Gilbert Adair

Gilbert’s Games and the Golden Age of Murder – by Martin Edwards Gilbert Adair’s last three novels reflect a fascination with the crime fiction genre also evidenced in his earlier work, notably in his take on the novel of psychological suspense, A Closed Book (1999). The Act of Roger Murgatroyd (2006) introduced Evadne Mount, and amounts to a pastiche of Agatha Christie’s work in particular and Golden Age detective fiction in general. Adair said that he liked to think of The Act of Roger Murgatroyd as the 67th full-length Agatha Christie murder mystery, and wrote it after spending two years reading the 66 written by Christie herself as preparation for is work on “a celebration-cum-critique-cum-parody of what remains perhaps her most ingenious and celebrated thriller, The Murder of Roger Ackroyd.”[1]

The novel’s premise was summarised by Andrew Taylor, himself a crime writer of distinction: “The scene is a house party at ffolkes Manor on snowbound Dartmoor in the 1930s. On Boxing Day, the corpse of the gossip columnist Raymond Gentry is found with a bullet through his heart in the attic. There is no trace of the gun and the door is locked inside. The weather insulates the house from the world: the murderer must be one of house party (servants don’t count, of course). The phone isn’t working, the nearest police station is 30 miles away, and the roads are impassable. Fortunately, help is at hand in the form of a pipe-smoking neighbour, ex-Chief Inspector Trubshawe, and his faithful labrador Tobermory.”[2]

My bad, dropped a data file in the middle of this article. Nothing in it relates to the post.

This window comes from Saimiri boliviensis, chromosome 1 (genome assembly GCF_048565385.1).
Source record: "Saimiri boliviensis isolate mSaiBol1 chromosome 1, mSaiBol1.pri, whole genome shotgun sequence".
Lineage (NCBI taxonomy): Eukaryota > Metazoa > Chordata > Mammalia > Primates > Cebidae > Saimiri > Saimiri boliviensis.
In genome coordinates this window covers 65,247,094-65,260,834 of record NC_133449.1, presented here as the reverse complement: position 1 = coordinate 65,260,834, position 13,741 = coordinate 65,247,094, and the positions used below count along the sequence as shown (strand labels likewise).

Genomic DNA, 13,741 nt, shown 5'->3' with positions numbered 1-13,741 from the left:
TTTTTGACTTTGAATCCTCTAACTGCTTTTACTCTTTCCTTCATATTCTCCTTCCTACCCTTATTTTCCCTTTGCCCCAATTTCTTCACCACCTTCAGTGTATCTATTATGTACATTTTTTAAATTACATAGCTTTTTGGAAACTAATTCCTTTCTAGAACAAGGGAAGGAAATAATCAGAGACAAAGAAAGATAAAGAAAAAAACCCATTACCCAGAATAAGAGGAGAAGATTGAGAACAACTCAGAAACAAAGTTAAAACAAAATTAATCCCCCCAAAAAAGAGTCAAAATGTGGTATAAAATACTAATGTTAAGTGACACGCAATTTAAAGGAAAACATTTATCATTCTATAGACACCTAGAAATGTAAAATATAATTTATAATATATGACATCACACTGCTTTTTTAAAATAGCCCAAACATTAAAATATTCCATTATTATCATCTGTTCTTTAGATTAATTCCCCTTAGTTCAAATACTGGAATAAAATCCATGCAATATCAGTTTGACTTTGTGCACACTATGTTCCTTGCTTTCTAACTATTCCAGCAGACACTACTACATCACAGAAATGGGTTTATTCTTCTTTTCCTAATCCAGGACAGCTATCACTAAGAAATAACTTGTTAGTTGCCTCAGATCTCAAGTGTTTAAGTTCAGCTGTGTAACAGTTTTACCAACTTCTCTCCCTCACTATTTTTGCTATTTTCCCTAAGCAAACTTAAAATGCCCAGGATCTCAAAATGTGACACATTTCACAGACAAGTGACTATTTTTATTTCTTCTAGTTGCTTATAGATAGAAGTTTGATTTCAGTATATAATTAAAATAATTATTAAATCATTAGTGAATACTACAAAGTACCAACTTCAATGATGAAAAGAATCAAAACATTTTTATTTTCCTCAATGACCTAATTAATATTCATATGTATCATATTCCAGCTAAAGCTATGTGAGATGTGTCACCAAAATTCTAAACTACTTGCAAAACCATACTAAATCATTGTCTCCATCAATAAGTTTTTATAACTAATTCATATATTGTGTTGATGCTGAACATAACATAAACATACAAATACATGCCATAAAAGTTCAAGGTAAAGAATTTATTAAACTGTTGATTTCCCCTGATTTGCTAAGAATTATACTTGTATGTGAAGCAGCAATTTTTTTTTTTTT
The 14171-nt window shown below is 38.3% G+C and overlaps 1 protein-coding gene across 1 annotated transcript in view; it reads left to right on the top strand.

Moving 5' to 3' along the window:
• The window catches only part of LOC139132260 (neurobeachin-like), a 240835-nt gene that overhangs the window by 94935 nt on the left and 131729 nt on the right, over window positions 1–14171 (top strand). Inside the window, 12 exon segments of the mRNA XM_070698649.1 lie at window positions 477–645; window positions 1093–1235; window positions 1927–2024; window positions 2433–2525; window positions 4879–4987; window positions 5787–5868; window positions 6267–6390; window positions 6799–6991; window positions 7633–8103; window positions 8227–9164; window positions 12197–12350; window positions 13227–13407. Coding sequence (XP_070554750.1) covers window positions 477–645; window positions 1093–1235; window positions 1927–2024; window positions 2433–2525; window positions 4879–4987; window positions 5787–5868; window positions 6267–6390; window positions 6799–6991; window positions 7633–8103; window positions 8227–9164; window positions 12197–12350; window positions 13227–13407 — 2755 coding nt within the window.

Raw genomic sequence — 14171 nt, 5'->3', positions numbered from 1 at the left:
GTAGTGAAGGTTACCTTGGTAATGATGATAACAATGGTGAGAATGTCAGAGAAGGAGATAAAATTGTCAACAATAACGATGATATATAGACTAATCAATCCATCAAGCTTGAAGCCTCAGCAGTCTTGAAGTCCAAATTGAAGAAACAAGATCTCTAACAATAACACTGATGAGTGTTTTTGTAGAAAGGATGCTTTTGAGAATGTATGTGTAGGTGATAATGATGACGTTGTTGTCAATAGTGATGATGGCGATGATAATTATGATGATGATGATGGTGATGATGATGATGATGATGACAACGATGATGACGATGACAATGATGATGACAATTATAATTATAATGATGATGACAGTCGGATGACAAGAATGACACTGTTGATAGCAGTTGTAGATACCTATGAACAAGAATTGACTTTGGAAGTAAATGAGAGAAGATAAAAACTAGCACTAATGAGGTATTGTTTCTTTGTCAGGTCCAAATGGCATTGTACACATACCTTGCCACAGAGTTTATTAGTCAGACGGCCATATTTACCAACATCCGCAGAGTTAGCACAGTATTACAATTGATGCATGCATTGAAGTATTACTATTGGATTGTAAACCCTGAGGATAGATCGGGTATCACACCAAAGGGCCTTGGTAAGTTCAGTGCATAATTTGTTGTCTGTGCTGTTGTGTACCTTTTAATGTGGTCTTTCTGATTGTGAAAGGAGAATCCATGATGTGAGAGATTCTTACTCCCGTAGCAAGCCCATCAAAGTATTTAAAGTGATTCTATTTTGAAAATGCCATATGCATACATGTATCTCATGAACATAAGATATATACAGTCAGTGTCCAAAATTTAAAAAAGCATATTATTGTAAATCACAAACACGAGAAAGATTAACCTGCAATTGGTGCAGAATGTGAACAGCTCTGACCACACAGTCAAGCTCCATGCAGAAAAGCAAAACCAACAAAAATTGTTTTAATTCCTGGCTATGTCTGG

The cast includes detective novelist Evadne Mount, author of mysteries such as Faber or Faber (concerning “identical twin fratricide”), The Mystery of the Green Penguin (green being the colour Allen Lane chose for Penguin paperback editions of crime novels) and Oedipus v. Rex. Her unpublished work includes a lesbian novel in the Radclyffe Hall tradition, The Urinal of Futility. The recurrent exclamation “Great Scott Moncrieff!” references Proust’s translator, who gave his name to the Scott Moncrieff Prize. Awarded annually for French into English translation, the Prize was won by Adair in 1995 for A Void, his translation of Georges Perec’s lipogrammatic novel, La Disparition.